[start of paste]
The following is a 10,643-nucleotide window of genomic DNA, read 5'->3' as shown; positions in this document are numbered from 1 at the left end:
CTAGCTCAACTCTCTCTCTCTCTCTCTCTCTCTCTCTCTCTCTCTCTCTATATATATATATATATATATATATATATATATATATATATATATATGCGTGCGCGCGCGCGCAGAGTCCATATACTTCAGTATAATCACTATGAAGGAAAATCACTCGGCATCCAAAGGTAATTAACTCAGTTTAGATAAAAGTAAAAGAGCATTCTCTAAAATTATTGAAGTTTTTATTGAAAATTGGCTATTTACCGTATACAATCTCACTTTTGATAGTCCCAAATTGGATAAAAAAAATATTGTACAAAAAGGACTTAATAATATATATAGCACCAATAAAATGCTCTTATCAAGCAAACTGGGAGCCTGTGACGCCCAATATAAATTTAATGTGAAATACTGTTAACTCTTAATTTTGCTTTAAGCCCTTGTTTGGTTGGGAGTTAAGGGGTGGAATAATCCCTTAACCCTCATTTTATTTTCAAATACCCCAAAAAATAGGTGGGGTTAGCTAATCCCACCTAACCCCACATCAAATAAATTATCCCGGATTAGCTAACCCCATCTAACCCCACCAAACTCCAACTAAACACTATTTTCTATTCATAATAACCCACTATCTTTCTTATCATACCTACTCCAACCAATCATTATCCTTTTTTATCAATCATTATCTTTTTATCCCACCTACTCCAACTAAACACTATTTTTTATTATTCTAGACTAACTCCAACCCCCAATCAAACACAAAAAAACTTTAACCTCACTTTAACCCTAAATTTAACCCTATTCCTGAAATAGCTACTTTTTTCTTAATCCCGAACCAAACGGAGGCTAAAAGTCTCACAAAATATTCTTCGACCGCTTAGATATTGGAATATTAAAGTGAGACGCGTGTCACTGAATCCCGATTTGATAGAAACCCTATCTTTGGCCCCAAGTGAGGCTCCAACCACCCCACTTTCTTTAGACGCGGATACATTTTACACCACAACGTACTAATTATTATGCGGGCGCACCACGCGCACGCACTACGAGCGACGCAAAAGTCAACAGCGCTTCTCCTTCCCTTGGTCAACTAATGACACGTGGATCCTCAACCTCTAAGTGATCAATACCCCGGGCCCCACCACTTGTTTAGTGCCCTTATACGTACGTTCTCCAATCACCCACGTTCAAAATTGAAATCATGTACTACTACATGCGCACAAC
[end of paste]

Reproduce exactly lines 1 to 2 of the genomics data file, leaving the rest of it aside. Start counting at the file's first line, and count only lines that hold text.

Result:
The following is a 10,643-nucleotide window of genomic DNA, read 5'->3' as shown; positions in this document are numbered from 1 at the left end:
CTAGCTCAACTCTCTCTCTCTCTCTCTCTCTCTCTCTCTCTCTCTCTCTATATATATATATATATATATATATATATATATATATATATATATATGCGTGCGCGCGCGCGCAGAGTCCATATACTTCAGTATAATCACTATGAAGGAAAATCACTCGGCATCCAAAGGTAATTAACTCAGTTTAGATAAAAGTAAAAGAGCATTCTCTAAAATTATTGAAGTTTTTATTGAAAATTGGCTATTTACCGTATACAATCTCACTTTTGATAGTCCCAAATTGGATAAAAAAAATATTGTACAAAAAGGACTTAATAATATATATAGCACCAATAAAATGCTCTTATCAAGCAAACTGGGAGCCTGTGACGCCCAATATAAATTTAATGTGAAATACTGTTAACTCTTAATTTTGCTTTAAGCCCTTGTTTGGTTGGGAGTTAAGGGGTGGAATAATCCCTTAACCCTCATTTTATTTTCAAATACCCCAAAAAATAGGTGGGGTTAGCTAATCCCACCTAACCCCACATCAAATAAATTATCCCGGATTAGCTAACCCCATCTAACCCCACCAAACTCCAACTAAACACTATTTTCTATTCATAATAACCCACTATCTTTCTTATCATACCTACTCCAACCAATCATTATCCTTTTTTATCAATCATTATCTTTTTATCCCACCTACTCCAACTAAACACTATTTTTTATTATTCTAGACTAACTCCAACCCCCAATCAAACACAAAAAAACTTTAACCTCACTTTAACCCTAAATTTAACCCTATTCCTGAAATAGCTACTTTTTTCTTAATCCCGAACCAAACGGAGGCTAAAAGTCTCACAAAATATTCTTCGACCGCTTAGATATTGGAATATTAAAGTGAGACGCGTGTCACTGAATCCCGATTTGATAGAAACCCTATCTTTGGCCCCAAGTGAGGCTCCAACCACCCCACTTTCTTTAGACGCGGATACATTTTACACCACAACGTACTAATTATTATGCGGGCGCACCACGCGCACGCACTACGAGCGACGCAAAAGTCAACAGCGCTTCTCCTTCCCTTGGTCAACTAATGACACGTGGATCCTCAACCTCTAAGTGATCAATACCCCGGGCCCCACCACTTGTTTAGTGCCCTTATACGTACGTTCTCCAATCACCCACGTTCAAAATTGAAATCATGTACTACTACATGCGCACAAC